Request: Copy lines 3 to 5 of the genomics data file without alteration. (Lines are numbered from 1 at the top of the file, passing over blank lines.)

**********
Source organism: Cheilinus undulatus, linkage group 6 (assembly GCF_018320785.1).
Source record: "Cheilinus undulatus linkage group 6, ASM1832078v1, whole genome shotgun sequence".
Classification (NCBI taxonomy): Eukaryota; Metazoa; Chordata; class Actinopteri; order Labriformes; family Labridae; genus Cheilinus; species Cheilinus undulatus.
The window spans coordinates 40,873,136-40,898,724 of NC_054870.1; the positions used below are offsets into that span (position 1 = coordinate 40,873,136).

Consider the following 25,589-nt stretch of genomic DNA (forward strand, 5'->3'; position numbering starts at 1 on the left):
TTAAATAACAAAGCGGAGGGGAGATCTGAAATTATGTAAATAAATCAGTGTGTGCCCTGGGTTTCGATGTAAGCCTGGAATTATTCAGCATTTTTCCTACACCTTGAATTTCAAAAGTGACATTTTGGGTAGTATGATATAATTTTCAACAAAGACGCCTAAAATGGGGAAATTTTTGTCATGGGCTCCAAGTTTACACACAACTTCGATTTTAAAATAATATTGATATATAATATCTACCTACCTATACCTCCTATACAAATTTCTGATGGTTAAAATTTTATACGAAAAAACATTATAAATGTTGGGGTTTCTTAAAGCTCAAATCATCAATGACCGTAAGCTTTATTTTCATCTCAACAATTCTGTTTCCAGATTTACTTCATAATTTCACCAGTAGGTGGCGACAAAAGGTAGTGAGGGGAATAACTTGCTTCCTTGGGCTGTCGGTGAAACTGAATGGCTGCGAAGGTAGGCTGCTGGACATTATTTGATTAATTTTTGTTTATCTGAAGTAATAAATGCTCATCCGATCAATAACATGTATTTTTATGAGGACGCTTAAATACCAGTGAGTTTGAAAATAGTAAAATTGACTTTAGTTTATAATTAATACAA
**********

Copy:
Classification (NCBI taxonomy): Eukaryota; Metazoa; Chordata; class Actinopteri; order Labriformes; family Labridae; genus Cheilinus; species Cheilinus undulatus.
The window spans coordinates 40,873,136-40,898,724 of NC_054870.1; the positions used below are offsets into that span (position 1 = coordinate 40,873,136).

Consider the following 25,589-nt stretch of genomic DNA (forward strand, 5'->3'; position numbering starts at 1 on the left):